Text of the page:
The city arcade had not changed in the ten years that marked my absence. I walked down, the ground sloping to the end, the roof open to the sky. The arcade was built around 80 years ago in a faux Edwardian England style. At the bottom of the arcade there is a type of portcullis. Entering this I turned to the left and descended a steep stairway that turned sharply on itself and plummeted two floors. On the second flight I became aware of the sickly sweet funk of teenage male sweat. I grabbed hold of the banister and steeled myself as to what lay before me. As the room came into view I glimpsed male bodies garbed in the unmistakeable clothing of teenage nerd-dom. I almost failed at this last hurdle, as I stopped and briefly pondered whether I should be attempting such a dangerous journey. But was I not a blogger of note? Was I not someone who had trod these very corridors not twenty years previously when these unwashed cretins were but spemizoildal ideas on the butt-cloth of their mothers womb?

I rolled my saving throw and passed into the first antechamber. A dozen smelly teenage males sat around folding tables throwing cards at each other and uttering sentences such as, “My wizard-mage slays your dragon-bane!” My entrance did not garner even a glance of disdain. Where is a glance of disdain when you need it? I placed one foot in front of the other as I tried to remember if my objective lay at the open door on the right or the passage leading to another door straight ahead. Gathering my wits I chose the right side and entered the inner sanctum.

Here it was; the gaming shop from where I myself had purchased so many role playing games two whole generations before. Nothing had changed. The counter was still to my immediate right, behind which lurked an individual in his late forties, bereft of female company for eternity and devoid of any type of fashion sense. From this did I spring corrupted? The large room opened itself up to me revealing row upon row of games and miniatures. Old memories came flooding back as I carefully lifted one box after the other, briefly turning them to scan the well known text that adorned the box’s rear. The cries of the tortured teenagers filtered through to my consciousness. I walked in the aisles in a daze, letting the experience sweep over me.

Now games let you choose the makeup on your avatar, though I think that Spink’s use of the term ‘slap’ to be much more descriptive. Yet the closest that any of the life-forms to be found in this inner city dungeon will get to makeup is when they steal it from their little sister and rub it over their own face. Gaming is the present ‘in-thing’. WoW had the extreme good fortune to arrive at just that point in time. But today’s in-thing is tomorrows roller blades. And when they sweep off into the sunset we will return to our origins of grey jeans and no personal hygiene. I gotta stop complaining.

My wife is enjoying being in Australia. While video-games are my way of getting away from it all, her own outlet is sport. Running being her big thing. I’m not much into running, unless being pursued by a large dog, but it’s her release. We were chatting yesterday in the back garden about this, whilst sipping our gin and tonics. She didn’t enjoy running in Italy due to the fact that Italians aren’t into sport in a very big way. Not only could she never find anyone to run with, but she received a great deal of unwelcome attention while running. To me running seems like a solitary sport. But my wife prefers to run with people or even race. She loves the interaction, the feeling of competing against others, or of simply sharing the joy of running together. As she said last night, no matter how much we may not like it, we are social creatures.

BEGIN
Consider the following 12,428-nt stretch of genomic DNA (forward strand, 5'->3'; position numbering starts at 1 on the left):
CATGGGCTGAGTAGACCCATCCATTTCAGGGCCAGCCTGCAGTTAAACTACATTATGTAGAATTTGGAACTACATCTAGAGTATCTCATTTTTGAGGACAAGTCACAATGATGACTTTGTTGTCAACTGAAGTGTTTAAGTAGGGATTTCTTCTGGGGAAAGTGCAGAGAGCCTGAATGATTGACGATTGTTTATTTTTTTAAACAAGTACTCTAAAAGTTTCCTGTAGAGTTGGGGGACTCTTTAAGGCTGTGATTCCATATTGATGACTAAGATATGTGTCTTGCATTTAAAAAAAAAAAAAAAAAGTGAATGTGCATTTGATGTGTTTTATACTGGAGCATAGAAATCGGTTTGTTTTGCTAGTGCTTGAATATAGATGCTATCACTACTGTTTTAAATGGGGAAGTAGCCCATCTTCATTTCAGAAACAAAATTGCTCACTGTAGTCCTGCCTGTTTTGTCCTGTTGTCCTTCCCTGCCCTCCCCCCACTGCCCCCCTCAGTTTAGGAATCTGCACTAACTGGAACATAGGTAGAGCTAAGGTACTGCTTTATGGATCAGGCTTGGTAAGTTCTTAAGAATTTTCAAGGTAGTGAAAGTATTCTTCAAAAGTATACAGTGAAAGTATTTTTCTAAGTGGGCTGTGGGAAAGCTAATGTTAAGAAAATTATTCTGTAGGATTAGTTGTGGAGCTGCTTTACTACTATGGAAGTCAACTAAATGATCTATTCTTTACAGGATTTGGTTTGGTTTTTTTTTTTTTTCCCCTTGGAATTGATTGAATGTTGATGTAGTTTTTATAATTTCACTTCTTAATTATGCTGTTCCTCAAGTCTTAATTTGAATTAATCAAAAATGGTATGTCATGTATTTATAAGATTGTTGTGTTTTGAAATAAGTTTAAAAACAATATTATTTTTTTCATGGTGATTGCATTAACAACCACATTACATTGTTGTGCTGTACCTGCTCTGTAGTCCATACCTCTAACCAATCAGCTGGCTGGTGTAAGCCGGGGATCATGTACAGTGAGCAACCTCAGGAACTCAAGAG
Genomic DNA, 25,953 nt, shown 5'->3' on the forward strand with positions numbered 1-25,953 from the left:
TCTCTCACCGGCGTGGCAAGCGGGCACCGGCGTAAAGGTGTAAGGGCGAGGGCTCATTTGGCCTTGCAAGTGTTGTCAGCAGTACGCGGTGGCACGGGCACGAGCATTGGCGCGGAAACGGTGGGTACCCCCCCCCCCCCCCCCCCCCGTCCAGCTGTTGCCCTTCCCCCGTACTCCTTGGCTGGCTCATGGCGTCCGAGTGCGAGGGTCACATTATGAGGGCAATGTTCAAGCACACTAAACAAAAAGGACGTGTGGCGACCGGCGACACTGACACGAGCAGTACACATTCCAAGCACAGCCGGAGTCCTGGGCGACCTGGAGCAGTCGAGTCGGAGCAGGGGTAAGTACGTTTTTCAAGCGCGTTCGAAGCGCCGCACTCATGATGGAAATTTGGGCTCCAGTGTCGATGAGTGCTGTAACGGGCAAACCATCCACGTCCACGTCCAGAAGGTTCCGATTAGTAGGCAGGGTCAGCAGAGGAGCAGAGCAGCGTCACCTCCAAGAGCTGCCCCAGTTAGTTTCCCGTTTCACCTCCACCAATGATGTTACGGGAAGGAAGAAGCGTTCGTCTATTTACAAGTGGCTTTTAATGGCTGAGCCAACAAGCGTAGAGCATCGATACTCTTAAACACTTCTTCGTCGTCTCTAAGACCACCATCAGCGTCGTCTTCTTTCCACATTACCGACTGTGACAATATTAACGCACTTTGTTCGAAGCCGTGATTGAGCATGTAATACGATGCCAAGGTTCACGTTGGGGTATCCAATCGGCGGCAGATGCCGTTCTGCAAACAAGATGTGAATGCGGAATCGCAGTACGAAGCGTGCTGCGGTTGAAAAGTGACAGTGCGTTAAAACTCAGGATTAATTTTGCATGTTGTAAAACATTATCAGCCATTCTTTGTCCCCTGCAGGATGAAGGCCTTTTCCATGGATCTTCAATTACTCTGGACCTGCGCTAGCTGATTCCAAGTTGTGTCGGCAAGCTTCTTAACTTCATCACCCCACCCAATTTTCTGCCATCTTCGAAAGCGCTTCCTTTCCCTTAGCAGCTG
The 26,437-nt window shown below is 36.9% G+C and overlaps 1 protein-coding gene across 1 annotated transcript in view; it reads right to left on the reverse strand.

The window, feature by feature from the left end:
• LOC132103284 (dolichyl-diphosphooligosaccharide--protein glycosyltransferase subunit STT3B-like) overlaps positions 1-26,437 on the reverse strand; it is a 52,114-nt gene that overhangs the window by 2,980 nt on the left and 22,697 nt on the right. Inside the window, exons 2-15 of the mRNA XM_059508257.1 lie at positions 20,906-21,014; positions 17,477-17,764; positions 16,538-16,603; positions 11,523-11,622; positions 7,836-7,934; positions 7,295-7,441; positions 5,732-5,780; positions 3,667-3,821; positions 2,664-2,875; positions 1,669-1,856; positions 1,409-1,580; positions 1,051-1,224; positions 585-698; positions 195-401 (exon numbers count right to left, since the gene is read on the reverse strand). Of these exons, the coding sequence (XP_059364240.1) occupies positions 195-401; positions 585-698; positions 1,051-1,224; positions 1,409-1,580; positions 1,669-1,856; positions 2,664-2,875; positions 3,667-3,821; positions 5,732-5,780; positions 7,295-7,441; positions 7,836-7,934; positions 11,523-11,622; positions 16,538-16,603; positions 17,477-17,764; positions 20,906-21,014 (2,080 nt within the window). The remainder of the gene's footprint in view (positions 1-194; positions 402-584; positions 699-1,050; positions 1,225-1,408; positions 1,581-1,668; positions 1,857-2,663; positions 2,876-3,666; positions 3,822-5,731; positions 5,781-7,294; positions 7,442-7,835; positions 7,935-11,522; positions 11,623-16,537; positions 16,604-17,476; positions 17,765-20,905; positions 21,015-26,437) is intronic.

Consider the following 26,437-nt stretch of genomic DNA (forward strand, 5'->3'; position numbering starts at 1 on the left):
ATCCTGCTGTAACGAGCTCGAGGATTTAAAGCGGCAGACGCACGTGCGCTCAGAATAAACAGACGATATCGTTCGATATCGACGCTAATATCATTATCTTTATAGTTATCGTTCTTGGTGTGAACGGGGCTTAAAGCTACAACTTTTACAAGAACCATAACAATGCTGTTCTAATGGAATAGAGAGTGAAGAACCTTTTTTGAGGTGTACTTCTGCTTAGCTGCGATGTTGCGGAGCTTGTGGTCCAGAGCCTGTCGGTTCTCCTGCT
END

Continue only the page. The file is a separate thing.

Yesterday I also discovered a wonderful blog called, The CRPG Addict. The blogger is playing through every role playing game for the PC ever released. Already he has played through some titles which I myself lost a great deal of time on back when I should have been doing things like studying for school, or chasing girls. I loved those games, but they are all single player. And I realised while talking to my wife that I too need that interaction from my own outlet, which is gaming. The ability to share the process of gaming with other people who love it as much as you do.

Social has become a dirty word in the gaming world recently. But social has different meanings. It’s negative connotation has come about from social as someone who blindly follows the herd, having to survive in a pack to feel any sort of self worth. But social also means the act of social interaction. And if we are playing an MMO then that is exactly why we are playing it. That is the only thing that an MMO offers us that single player games do not. The ability to log on at any time of the day or night and immediately encounter other people playing the same game that you are. You can see them, you can talk to them. I remember the first time that I logged onto an MMO virtual world and another player walked past me, and I realised that I had just seen another person playing the same game that I was. It was mind blowing.

In the brief time that I spent in EvE I didn’t have a single interaction with another player. I saw other players in the distance in their little ships, but that was it. I could have spoken to them I suppose, but there was no reason to. In my first couple of years in WoW I spoke to other players all the time. I had to if I wanted to progress. The game forced me to be socially interactive. That isn’t the case anymore, and thus my interest in the game has waned. I am still waiting for my gaming rig to turn up so I cannot play any games requiring a decent system to play them at the moment. Perhaps I’ll go back and have a look at some of those old games that The CRPG Addict is going through. But one thing will be sure, I will miss that interaction.